Painting engine head?

As I transition to my next project (removing the cam covers for repainting) I would really like to clean up the area around the spark plugs too. I’m thinking of removing the spark plug wires and then taping off the plugs, the chrome dome nuts, etc. then spraying with a high temp paint.

Possible? Impossible? Has anyone done this (and can share the experience and information)? Use a brush on paint instead of a spray to avoid overspray?


Oh, yes, and I always keep my socks on when I wash them. And if you own a precious grandfather clock, just spray it down with WD-40 when it stops running.

Someone here has done it as I recall reading about it, so I suspect someone will chime in. I’ve never done it but it’s certainly possible!


thanks Rob. Good thing I came back to my computer in time to see your post as I was on my way to wash my socks and WD-40 my grandfather clock. :crazy_face:

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Are you planning on painting the head on your 69?

If you want to really have some fun, try WD-40-ing your socks! Extra caution on any tile floors…

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Good idea Rob, I think that’s how Tom Cruise did that dance to “Old Time Rock and Roll” in Risky Business. :slight_smile:

Geoff, yes just the cylinder head not the whole engine…I probably should have been more specific when I titled this post! I’ll edit it now.


Ok. You probably already know that those heads were not painted from the factory. I think they look better with gold paint fwiw. I see no reason why you could not mask and spray paint. You need to scrub it extremely clean first so the masking and the paint will stick. For irregular shapes I will often use black electrical tape instead of masking tape. A sheet of plastic with a hole cut in it for the engine will protect the rest of the car. When I painted my 3.8 I used an old cracked set of valve cover gaskets instead of masking the good ones.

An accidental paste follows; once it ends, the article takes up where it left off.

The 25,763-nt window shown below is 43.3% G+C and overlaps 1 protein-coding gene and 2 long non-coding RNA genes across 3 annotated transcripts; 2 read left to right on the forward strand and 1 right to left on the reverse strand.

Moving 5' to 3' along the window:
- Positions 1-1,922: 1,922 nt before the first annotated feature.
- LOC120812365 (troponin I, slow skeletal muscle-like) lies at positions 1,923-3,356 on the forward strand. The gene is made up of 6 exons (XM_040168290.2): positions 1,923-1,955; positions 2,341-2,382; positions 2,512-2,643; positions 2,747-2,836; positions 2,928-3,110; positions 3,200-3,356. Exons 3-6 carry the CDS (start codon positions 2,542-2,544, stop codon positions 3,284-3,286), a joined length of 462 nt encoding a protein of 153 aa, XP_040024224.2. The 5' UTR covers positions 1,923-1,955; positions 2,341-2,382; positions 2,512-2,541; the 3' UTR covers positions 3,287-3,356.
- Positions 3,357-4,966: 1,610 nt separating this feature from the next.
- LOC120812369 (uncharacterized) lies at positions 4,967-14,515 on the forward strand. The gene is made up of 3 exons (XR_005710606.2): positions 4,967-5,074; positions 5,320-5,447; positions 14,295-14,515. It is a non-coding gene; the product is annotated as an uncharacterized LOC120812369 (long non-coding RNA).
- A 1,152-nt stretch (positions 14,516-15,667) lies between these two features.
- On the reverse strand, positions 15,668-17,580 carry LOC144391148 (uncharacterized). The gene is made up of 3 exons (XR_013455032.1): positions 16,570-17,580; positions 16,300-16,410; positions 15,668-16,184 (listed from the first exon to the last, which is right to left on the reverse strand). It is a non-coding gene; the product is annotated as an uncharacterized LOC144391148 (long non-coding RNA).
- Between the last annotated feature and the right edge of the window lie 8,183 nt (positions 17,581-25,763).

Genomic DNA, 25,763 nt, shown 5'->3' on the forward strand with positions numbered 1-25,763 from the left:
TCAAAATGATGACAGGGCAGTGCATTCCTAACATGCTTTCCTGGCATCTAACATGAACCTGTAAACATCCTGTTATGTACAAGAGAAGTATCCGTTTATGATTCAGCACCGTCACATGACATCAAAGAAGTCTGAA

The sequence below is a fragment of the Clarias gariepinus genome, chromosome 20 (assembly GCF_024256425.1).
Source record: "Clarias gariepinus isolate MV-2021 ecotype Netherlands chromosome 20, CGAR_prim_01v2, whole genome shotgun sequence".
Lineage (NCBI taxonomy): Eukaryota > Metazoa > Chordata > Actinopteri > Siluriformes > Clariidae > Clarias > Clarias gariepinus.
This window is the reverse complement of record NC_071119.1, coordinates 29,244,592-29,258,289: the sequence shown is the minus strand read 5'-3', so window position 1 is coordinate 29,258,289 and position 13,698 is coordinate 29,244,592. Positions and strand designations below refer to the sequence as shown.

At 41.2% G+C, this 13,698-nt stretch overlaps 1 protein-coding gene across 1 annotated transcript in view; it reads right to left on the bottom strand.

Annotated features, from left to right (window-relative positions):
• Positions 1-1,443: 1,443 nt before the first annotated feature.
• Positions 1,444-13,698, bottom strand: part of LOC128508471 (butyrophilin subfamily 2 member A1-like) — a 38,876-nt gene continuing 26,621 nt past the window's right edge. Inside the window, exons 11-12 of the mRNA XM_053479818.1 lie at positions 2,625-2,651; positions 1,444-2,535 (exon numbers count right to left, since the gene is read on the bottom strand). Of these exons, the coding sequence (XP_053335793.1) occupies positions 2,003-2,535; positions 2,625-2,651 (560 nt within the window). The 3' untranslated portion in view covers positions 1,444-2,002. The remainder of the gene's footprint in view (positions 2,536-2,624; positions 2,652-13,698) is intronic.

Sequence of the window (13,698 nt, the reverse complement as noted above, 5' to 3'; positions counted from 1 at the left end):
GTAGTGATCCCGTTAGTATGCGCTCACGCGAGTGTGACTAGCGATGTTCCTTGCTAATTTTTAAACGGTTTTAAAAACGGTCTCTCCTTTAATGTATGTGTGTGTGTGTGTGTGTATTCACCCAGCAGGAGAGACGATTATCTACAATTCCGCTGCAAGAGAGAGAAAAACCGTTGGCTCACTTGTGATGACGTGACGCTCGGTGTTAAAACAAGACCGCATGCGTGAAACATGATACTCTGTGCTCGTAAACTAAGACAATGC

Give this thread a read - Cylinder head paint

Thanks Rob…I guess I need to polish up my search criteria since I didn’t find that thread! But that’s exactly the information that I needed.
Geoff, I’d much rather restore the existing unpainted finish than paint it…I guess a wire brush wheel would do it? Assuming of course that I could be surgical enough with it…

Searching is definitely an art! I searched for “paint engine spark” so you may want to try that and see what else may be out there. This thread actually came up first!

Paint engine “spark”?? Never would have thought of that!

Sure you did - that’s where I got it from!! :slight_smile:

Wire wheel might be a bit aggressive. I would first try scrubbing with a paint brush cut down so the bristles are short and stiff. Use an engine cleaner such as gunk first and if you find that does not work move up to acetone.Carb cleaner is also a possibility but I think they are mostly acetone anyways. Proper organic mask and serious eye protection. Stuff lots of paper towel around to catch the spray if you use acetone. If you read to the end of the mentioned thread you will see where Bill mentions painting a head aluminum color which is an option if you cannot get all the stains out.

Thanks Geoff! I like the idea of deep cleaning much better than spray painting. Failing that I will circle back to the spray painting aluminum color…

Rob, thanks for the search tip! :grin:

My head was also not painted by the factory, yet I wanted to freshen it up. So I used silver paint. For protection I used quarters dropped into the spark plug recesses, blue masking tape on the chrome head nuts, and aluminum foil for protection around the valve covers, and misc bits. Turned out great in my opinion


Wow…that does look great! Tin foil is a great idea!

It’s very easy if you have the patience to clean thoroughly and mask up well. Being British…I used 5p pieces to cover the spark plug holes🙂


Thanks Phillip!

hmmm…British 5P coin vs. US $.25 coin…decisions…decisions! :thinking: :grin:
I’ve actually got both (regular trips to the UK before the pandemic hit).


if you use a washer with a bit of tape over the center hole you can fish them out with a magnet.

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